I have done enough empty reading. Why are these books even written? The private lives of unknown, non-existent people shredded apart, tears spilt, promises made and repeatedly broken, captured on television or as cinema, money spent, plenty of precious hours wasted- this is how I’d describe pulp fiction. For that is what I feel many of these ‘bestselling’ paperbacks are. Someone in America creates a huge fuss over how ‘heart-rending, gut-wrenching and powerful’ some amorous story is and puts it on the Top Ten list of half a dozen American newspapers. Soon, it becomes a ‘must-read’, a book you cannot miss, a book that has changed people’s lives forever and will continue to do so for ages to come. The author sells 897 million copies, becomes the highest selling author in history ahead of JK Rowling and Danielle Steel (some yardstick), wins a handful of unheard of literary prizes. Then there is chick-lit- books expounding on the life and times of youngish women of urban upbringing, suitors aplenty, with a satisfying job and designer tastes. If the book is Indian, the protagonist is probably an IIT/IIM product or a software professional. With language that would send a purist to an early grave. Where have all the good books gone?
This rant is extremely unjustified to contemporary writers who produce genuinely good fiction. They are not really hard to come by, if we look carefully. The culprit here is a sense of guilt that over the past week, I spent quite a while flipping through dramatic, empty-headed books- I couldn’t resist them. That is how they are made. Tantalising and irresistible, like the forbidden piece of rich chocolate cake. Thankfully, I didn’t spend all my time on them. Sense prevailed, and the silly stories existed only on the sidelines, to be ‘read’ when the brain absolutely refused to delve or analyse or think. Part of what I’ve said, though, I do believe is true- how else could the blurb on every different author’s book call him or her the best thing ever to have happened to literature?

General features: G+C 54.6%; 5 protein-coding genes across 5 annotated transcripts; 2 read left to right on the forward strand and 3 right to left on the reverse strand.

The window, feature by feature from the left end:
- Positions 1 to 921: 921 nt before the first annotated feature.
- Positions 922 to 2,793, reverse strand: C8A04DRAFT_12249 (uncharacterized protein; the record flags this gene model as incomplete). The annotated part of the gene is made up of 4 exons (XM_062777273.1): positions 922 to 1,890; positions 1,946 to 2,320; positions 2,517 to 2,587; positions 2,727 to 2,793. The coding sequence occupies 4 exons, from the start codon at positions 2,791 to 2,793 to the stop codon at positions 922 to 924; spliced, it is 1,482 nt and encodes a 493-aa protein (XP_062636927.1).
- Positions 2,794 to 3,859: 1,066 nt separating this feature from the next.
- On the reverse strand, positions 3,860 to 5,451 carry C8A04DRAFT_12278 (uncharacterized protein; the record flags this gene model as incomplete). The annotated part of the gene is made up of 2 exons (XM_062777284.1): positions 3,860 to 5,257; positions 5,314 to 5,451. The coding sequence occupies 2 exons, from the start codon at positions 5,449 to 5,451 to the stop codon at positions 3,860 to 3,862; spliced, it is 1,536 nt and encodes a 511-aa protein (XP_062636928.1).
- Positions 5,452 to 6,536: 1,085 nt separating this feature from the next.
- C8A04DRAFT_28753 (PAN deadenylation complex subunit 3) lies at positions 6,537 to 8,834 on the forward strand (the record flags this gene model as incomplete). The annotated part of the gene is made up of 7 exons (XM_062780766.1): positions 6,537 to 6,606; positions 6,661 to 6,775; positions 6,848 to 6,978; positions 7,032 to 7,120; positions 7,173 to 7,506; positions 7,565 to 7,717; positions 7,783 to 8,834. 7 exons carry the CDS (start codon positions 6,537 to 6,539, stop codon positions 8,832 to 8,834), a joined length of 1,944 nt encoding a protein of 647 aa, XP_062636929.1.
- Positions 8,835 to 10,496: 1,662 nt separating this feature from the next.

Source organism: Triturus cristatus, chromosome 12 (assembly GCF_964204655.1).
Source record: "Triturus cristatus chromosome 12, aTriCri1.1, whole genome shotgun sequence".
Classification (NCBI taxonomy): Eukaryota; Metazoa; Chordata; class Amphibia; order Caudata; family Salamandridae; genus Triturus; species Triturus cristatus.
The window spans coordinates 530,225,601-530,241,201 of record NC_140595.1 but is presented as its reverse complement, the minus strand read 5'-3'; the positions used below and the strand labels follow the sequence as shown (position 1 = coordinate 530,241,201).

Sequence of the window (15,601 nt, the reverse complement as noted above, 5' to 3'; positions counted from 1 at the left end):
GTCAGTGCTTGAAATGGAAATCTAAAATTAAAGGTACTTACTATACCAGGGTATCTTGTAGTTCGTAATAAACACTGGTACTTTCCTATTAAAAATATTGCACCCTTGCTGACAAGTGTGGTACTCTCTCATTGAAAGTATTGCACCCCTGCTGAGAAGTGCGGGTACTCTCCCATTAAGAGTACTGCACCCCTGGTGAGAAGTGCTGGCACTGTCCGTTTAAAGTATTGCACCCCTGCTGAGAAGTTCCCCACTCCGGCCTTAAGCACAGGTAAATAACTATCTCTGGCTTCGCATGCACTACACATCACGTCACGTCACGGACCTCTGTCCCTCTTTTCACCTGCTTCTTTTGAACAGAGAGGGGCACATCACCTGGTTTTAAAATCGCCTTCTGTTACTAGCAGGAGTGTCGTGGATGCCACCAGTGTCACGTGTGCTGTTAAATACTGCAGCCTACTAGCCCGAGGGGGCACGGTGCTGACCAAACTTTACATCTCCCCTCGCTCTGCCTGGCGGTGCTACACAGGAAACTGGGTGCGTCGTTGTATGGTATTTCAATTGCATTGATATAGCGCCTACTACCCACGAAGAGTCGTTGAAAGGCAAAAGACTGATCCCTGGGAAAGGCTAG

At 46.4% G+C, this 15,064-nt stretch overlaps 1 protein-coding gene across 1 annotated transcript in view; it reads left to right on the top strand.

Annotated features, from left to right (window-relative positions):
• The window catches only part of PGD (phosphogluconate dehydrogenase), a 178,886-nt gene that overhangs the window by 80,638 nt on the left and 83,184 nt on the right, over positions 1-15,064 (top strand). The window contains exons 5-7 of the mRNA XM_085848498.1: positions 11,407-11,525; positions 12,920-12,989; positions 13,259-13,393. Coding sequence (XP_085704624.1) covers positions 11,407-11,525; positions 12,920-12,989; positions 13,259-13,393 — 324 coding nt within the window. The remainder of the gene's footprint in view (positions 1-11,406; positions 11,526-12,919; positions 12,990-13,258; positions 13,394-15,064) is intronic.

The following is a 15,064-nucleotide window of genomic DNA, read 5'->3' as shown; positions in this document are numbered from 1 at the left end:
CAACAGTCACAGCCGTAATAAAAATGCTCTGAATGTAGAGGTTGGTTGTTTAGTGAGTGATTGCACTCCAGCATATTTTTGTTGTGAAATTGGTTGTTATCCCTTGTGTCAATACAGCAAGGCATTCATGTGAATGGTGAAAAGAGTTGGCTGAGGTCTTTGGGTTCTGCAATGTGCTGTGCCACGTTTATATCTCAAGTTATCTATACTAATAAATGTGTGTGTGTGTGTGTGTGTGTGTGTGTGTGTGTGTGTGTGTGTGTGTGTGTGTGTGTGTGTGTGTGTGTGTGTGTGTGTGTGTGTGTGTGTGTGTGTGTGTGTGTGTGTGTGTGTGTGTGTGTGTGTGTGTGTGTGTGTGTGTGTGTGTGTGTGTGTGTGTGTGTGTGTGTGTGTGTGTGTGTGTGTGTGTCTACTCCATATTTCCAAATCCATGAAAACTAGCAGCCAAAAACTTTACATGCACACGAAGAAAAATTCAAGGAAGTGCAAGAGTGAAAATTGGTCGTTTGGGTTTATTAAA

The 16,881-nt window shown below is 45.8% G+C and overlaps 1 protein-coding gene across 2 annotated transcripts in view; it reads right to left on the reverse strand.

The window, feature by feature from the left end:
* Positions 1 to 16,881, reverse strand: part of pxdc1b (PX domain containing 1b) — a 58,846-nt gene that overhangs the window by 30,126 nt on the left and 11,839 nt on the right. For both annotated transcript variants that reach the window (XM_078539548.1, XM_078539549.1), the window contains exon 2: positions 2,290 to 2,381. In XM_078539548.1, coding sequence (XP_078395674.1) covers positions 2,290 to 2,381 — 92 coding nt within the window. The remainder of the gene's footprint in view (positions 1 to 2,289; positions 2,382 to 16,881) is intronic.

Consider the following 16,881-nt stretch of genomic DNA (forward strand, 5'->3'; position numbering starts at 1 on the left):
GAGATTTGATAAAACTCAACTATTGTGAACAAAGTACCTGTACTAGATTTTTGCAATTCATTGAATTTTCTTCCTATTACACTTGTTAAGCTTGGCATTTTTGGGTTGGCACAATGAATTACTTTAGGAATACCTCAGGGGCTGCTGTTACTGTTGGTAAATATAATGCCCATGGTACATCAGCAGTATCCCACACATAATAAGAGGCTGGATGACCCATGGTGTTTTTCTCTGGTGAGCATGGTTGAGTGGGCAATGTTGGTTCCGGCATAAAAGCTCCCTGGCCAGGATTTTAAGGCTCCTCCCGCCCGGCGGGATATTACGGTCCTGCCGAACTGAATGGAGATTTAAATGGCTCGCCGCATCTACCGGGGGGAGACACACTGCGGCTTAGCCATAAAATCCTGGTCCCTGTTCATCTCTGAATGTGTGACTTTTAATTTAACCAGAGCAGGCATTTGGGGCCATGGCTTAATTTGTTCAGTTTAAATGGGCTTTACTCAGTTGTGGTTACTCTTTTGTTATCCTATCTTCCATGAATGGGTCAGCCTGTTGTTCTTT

Going off on a tangent, can certain kinds of reading be voyeuristic? The question popped up in my head as I was reading Howards End a few weeks ago. I was extremely eager to know how Helen would act next, what would happen to Margaret, to Len…is this interest in other people’s lives, fictional though they might be, unwarranted? Or is it just that books give us the comfort of finding people in similar situations and hearing them say what we have always thought but never found the words to express? It is a wild, weird idea, indeed, to call reading voyeuristic. However, I want to know what drives this curiosity to know how a person’s life turns out, to be interested in sin, guilt, revenge, retribution and romance. Is our reading a reflection of what we really are, inside? Does it rip open the facade we unwittingly exhibit and show us our desires, ambitions and baser qualities? This is something I need to work on.